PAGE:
Osteopenia vs Osteoporosis
Bone density screening can detect early signs of osteoporosis, so that you and your healthcare provider can take steps to combat the disease - increasing your chances of remaining mobile later in life.
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Osteoporosis and Osteopenia
Osteopenia and osteoporosis can affect you if you have begun losing bone mass or never reached peak bone mass. The most common cause of bone loss is aging. According to Harvard Medical School, half of Americans over the age of 50 have osteopenia. 1
If you are a woman experiencing menopause, you are at even higher risk. Estrogen helps make and rebuild bones, so when estrogen levels decrease during menopause, bone loss speeds up. This is why osteopenia and osteoporosis are most common among older women. 2
You might be asking, exactly what is the difference between osteoporosis and osteopenia and is it reversible?
Osteoporosis vs Osteopenia
Osteopenia and osteoporosis are diseases related to bone loss. Bone loss begins naturally after bone mass development has peaked. The average age of peak bone mass growth is 35. 3
The difference between the two diseases is that if you have osteopenia, you have less severe bone loss than if you have osteoporosis. According to the World Health Organization (WHO), the only way to diagnosis the difference between osteoporosis and osteopenia is by the results of bone mineral density (BMD) screening. T-score results between -1 to -2.5 are considered osteopenia, while a value less than -2.5 is considered osteoporosis. 4
What is Osteopenia
Osteopenia can lead to osteoporosis without intervention or treatment. You may experience no symptoms, which is why bone density screening is recommended for all women age 65 and older and all men age 70 and older.5
The National Osteoporosis Foundation (NOF) also recommends screenings for postmenopausal women under 65 who have one or more risk factors, including being thin and those who have had a fracture. 6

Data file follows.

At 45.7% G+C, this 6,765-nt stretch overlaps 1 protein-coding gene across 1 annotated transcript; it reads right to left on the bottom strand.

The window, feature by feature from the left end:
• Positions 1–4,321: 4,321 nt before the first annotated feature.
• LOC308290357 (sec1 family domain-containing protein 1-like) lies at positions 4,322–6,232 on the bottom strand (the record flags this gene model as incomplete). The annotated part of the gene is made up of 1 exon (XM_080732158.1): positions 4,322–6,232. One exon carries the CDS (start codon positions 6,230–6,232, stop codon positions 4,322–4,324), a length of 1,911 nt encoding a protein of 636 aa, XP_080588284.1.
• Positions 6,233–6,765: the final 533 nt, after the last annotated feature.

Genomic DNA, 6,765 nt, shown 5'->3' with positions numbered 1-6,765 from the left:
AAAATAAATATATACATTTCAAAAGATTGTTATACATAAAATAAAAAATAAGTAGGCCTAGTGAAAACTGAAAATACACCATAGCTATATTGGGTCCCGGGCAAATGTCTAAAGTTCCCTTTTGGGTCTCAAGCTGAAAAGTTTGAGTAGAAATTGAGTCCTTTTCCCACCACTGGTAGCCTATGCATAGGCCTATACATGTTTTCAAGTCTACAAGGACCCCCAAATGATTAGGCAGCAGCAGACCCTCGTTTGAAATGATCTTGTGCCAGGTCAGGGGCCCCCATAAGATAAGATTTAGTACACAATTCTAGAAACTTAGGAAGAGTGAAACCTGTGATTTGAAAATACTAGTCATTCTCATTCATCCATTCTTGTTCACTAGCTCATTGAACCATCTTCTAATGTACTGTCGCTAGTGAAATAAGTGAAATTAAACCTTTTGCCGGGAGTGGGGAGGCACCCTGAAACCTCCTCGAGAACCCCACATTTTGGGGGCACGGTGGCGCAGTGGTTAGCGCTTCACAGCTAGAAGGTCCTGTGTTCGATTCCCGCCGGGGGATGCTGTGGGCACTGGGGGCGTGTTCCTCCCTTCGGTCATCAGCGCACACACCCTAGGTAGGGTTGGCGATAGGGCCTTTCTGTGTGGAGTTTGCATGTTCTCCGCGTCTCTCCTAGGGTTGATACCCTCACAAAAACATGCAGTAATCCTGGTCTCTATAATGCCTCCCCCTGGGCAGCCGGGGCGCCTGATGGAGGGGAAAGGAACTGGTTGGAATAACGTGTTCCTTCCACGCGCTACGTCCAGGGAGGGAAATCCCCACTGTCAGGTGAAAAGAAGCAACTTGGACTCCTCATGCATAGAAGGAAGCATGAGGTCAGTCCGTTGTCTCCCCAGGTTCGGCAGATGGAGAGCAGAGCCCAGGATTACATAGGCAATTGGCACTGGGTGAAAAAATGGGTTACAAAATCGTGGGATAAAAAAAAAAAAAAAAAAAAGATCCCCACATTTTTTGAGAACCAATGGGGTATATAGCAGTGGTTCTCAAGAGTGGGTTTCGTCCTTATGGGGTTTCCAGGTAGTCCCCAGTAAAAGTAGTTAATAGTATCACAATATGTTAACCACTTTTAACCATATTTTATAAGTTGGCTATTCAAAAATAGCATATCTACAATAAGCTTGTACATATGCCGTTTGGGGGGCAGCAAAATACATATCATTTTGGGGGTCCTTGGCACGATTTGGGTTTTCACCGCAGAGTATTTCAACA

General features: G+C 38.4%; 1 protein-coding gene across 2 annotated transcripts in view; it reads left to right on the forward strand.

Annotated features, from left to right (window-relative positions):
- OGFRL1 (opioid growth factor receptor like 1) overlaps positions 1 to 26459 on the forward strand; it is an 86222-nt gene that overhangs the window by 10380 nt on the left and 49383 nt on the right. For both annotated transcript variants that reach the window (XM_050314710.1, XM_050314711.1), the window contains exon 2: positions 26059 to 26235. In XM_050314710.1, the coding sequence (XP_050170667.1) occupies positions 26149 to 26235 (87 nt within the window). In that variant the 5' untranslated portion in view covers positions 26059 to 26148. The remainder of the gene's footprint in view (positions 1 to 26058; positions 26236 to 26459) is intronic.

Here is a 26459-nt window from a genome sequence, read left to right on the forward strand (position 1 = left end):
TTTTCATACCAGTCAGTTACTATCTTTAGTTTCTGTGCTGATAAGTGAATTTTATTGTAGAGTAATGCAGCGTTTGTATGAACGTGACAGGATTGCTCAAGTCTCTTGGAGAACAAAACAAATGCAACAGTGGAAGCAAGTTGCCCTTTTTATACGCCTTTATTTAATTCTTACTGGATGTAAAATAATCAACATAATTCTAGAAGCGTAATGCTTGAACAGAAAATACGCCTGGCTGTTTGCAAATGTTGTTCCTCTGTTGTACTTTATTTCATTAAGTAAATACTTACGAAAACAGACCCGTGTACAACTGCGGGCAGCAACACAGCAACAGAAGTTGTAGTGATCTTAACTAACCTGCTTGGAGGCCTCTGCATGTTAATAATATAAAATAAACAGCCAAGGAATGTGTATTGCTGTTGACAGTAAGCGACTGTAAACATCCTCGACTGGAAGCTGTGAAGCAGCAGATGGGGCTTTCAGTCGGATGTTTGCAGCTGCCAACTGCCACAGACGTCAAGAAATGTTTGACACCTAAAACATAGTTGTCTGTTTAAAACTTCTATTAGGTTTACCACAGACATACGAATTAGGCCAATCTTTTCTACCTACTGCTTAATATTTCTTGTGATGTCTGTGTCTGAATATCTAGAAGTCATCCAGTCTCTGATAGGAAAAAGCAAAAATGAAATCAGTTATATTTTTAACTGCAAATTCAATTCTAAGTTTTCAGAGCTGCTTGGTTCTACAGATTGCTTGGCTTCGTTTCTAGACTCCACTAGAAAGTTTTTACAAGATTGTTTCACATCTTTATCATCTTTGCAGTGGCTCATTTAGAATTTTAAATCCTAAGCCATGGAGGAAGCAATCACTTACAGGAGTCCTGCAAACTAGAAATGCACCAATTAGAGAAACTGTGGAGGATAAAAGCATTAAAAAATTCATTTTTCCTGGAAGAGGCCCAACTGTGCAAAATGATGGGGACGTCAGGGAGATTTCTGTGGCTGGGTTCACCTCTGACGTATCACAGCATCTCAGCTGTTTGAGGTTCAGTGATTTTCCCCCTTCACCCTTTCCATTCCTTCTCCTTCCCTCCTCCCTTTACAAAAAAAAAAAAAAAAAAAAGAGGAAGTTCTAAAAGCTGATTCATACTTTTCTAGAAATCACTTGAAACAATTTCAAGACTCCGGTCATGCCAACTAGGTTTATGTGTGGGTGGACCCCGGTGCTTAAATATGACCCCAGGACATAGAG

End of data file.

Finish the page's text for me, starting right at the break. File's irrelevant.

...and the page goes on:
While the weak bones of osteopenia don’t typically result in fractures, the brittle bones of osteoporosis do. It’s important to prevent the progression of osteopenia to osteoporosis, which results in lower mobility and high medical bills. While osteopenia can be treated, it becomes more difficult as you age. 7
Since bone density is determined by the amount of calcium packed into your bones, it’s important to have a diet that includes the Recommended Daily Allowance (RDA) of calcium of 1000-1200 mg for most people8. Milk, yogurt, and cheese are excellent sources of calcium as are sardines and tofu. You can find many cereals and juices that are fortified with calcium.
Cereals and juices are also often fortified with vitamin D, which helps the body absorb calcium. According to the National Institutes of Health (NIH), you can get vitamin D in three ways: diet, supplements, and through the skin from sunlight.9 Vitamin D-rich foods include egg yolks, saltwater fish, liver, and fortified milk.
The RDA for vitamin D is 600 international units (IU) up to age 70 and 800 IU per day for adults over age 70. To supplement a deficiency, speak with your doctor first. The Institute of Medicine recommends no more than 4,000 IU per day for adults.9
The RDA for vitamin D is 600 international units (IU) up to age 70 and 800 IU per day for adults over age 70. To supplement a deficiency, speak with your doctor first. The Institute of Medicine recommends no more than 4,000 IU per day for adults.10
A good rule of thumb to remember is that if your feet are touching the ground during exercise, it’s probably weight-bearing. Activities such as running and walking are weight-bearing; swimming and biking are not.
Osteoporosis Risk Screening
Bone density screening can detect early signs of osteoporosis, so that you and your healthcare provider can take steps to combat the disease - increasing your chances of remaining mobile later in life.11
If you are age 50 or older and are at risk of osteoporosis, you may also be at risk of stroke and cardiovascular disease. Life Line Screening offers a package of 5 screenings in 1 appointment to identify risks of stroke, cardiovascular disease and osteoporosis.
11 We recommend following up with your physician if our bone density screening shows you are at risk of osteoporosis. Your physician may run an additional bone density test to determine a more specific level of risk for osteoporosis.